Animal Health International Trade Show: A Click Away


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Animal Health International shifted its regional trade show to a virtual format and created new business opportunities in the process.

Every year, the Animal Health International division of Patterson Veterinary puts on four regional trade shows in the East region. There is normally one venue in Lancaster, Pennsylvania, and another one in Orlando, Florida, for both spring and fall shows. It produces income for Patterson Veterinary, creates ways for vendors to make meaningful connections with veterinary clinics, and presents buying opportunities for Patterson customers.

A lot of work goes into each show, said Kira Earley, a sales and marketing coordinator with the AHI branch in Ocala, Florida. Planning, booking, and coordinating for the shows begin about a year out. So obviously the COVID-19 pandemic threw a wrench into all those plans.

Rather than cancel outright, Earley started making calls. She called manufacturer partners and sales reps to get their input. The feedback she received was that people weren’t going to travel, but still wanted to participate in the show in some capacity. “I felt that it was important to continue the trade show, not only for the sake of buying opportunities but just for a little bit of normalcy in a kind of crazy world,” Earley said. “And that’s why we ultimately chose to continue with it.”

The regional buying show shifted to a virtual format that would still allow customers to interact with manufacturer partners, facilitate deals, and earn the popular cash back and giveaways that customers had come to enjoy as part of the event. The only difference was it would take place from the comfort of their homes.

Simplifying the look and feel

Some adjustments were made. Rather than having a large online booth for vendors, Earley thought buyers would like something simpler. “I’ve been a buyer at a dealer store myself, and I was imagining myself sitting at the store, wanting to participate in a trade show, but seeing eight buttons to click and knowing I wouldn’t have time to look through everything with deliveries and purchase orders to complete.”

The online format had an Instagram feel to it. Manufacturers’ logos and names were displayed on the site alphabetically so it was easy to navigate. Once customers clicked on the logo, a very simplistic booth would open with a visual similar to what the physical booths would look like.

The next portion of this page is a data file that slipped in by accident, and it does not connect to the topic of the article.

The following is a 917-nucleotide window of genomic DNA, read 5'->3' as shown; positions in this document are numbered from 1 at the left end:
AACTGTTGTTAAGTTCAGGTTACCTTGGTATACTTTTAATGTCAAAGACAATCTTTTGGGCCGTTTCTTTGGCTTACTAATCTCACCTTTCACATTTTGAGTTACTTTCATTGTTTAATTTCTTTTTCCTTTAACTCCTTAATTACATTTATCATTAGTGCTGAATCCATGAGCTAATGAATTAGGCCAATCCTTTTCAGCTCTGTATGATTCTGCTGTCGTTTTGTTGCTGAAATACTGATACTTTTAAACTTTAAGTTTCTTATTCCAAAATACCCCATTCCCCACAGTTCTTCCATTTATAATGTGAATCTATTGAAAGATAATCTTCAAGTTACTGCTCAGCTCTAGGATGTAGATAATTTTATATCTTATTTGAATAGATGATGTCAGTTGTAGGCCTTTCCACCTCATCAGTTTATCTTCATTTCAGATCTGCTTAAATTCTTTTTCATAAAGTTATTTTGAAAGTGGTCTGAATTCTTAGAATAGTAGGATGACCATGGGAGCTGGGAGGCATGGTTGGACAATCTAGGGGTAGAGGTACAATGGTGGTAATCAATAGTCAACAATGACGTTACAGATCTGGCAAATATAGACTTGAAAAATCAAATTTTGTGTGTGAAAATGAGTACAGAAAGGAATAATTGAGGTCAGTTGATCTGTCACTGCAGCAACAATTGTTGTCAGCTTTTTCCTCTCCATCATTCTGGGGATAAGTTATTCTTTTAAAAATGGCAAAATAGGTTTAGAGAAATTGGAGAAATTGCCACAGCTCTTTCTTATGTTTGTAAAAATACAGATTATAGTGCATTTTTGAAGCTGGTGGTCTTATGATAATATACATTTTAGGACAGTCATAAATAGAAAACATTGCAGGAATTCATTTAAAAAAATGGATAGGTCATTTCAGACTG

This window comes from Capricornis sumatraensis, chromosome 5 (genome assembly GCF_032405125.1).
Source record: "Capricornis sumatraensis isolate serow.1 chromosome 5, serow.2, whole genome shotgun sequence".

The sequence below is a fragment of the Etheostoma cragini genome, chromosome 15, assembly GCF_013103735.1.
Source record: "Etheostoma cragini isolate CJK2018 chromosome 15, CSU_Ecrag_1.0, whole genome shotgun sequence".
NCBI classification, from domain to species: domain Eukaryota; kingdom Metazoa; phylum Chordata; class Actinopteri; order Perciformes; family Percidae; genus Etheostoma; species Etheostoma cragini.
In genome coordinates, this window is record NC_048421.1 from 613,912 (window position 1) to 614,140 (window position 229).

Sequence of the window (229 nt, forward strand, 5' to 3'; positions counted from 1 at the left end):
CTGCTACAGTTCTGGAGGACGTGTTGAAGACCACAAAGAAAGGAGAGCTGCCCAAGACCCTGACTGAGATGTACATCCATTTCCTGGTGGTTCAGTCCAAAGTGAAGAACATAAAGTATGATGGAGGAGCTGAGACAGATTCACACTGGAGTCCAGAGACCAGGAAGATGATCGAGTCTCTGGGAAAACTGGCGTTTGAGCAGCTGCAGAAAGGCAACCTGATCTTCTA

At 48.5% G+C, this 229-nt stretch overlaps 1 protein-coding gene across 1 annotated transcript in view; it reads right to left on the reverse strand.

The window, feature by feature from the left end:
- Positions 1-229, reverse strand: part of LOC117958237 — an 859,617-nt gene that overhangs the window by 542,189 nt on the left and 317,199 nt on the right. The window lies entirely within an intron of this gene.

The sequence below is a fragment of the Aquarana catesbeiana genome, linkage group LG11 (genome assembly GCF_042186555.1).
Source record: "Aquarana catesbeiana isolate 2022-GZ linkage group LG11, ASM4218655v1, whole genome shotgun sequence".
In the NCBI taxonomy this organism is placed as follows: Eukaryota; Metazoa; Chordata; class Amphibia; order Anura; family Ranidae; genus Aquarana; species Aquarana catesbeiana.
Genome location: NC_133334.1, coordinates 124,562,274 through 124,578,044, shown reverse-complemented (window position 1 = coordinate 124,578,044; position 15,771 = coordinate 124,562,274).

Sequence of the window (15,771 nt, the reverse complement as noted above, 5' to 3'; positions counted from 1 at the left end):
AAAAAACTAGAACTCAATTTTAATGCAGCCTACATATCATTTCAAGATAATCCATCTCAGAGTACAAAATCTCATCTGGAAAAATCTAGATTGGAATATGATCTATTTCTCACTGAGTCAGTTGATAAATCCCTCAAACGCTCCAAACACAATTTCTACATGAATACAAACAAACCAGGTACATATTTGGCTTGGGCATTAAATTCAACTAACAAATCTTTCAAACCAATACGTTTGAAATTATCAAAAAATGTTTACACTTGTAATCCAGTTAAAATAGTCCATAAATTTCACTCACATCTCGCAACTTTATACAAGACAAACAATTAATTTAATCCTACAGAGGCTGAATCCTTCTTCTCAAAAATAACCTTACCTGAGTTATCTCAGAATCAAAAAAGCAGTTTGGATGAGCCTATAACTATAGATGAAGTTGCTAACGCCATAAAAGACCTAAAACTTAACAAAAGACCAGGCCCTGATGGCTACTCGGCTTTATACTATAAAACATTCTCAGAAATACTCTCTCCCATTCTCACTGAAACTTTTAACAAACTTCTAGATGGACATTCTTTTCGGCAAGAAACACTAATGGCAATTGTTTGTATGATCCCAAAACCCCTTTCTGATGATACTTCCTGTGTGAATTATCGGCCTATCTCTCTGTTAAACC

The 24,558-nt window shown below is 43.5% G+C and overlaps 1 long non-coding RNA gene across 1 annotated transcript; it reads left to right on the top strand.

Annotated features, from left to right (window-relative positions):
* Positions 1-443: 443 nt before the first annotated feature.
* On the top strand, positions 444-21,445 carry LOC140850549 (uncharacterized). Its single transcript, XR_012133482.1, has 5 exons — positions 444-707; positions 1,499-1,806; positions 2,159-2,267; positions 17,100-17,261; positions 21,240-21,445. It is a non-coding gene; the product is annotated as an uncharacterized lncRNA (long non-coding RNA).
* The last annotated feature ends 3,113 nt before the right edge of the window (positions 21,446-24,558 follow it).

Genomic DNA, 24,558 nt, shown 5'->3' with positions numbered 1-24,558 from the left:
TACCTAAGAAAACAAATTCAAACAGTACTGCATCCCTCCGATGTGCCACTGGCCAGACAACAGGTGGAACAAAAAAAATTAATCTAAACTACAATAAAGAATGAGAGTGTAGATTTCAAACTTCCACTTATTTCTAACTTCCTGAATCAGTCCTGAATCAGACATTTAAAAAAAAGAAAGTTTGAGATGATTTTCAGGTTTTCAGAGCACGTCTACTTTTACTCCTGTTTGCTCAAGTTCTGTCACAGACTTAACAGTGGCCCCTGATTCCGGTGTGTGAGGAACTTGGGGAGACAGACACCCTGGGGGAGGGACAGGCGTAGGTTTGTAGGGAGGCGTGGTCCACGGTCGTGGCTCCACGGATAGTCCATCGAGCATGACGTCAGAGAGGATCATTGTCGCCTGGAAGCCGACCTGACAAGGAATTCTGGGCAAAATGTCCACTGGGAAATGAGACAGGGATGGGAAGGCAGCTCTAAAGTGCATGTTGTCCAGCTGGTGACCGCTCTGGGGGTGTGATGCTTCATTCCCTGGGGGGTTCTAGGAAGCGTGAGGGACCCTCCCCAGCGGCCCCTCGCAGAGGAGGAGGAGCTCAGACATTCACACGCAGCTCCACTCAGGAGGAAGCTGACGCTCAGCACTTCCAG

In the booths, manufacturers offered videos and product PDFs. “People got creative with it,” said Earley. “There were some vendors that were normally the person behind the booth at our trade shows who were actually on camera. They recorded themselves talking about the deal. I thought that was important to drive home – this is going to be similar to the things customers should see when they go to the show. And customers loved it.”

Feedback from vendors was positive as well. The booths weren’t too cumbersome, and Patterson streamlined the process by putting the information required in one pdf document. “One thing I think we did really well, and this was clear across the entire business sector, was the teamwork involved,” said Earley. “These events are not done by one person. There are a lot of people that go into it, from our pricing teams, to our purchasing teams, to our salesforce, and our manufacturing partners and vendors. I look at it almost as a family. I’m very appreciative that nobody knew how to do a virtual platform before this, but we were all able to get through it together – and pretty successfully.”

The virtual trade show was so well received that Patterson is considering leaving that as a facet of the business when it comes to trade shows in the future. Earley said she’s already brainstorming what they can improve based on feedback received from the sales staff, customers, and manufacturers.

It’s also opened up opportunities with a customer segment that wouldn’t physically attend a regional show. Those customers would normally lose out on some of those cashback opportunities, bonus books, and giveaways if they didn’t physically attend. Having a virtual platform would help Patterson target that market and get some new products in front of them, or provide them with learning experiences about a specific product. “We’d be able to draw attention to those products, which would be great,” Earley said.

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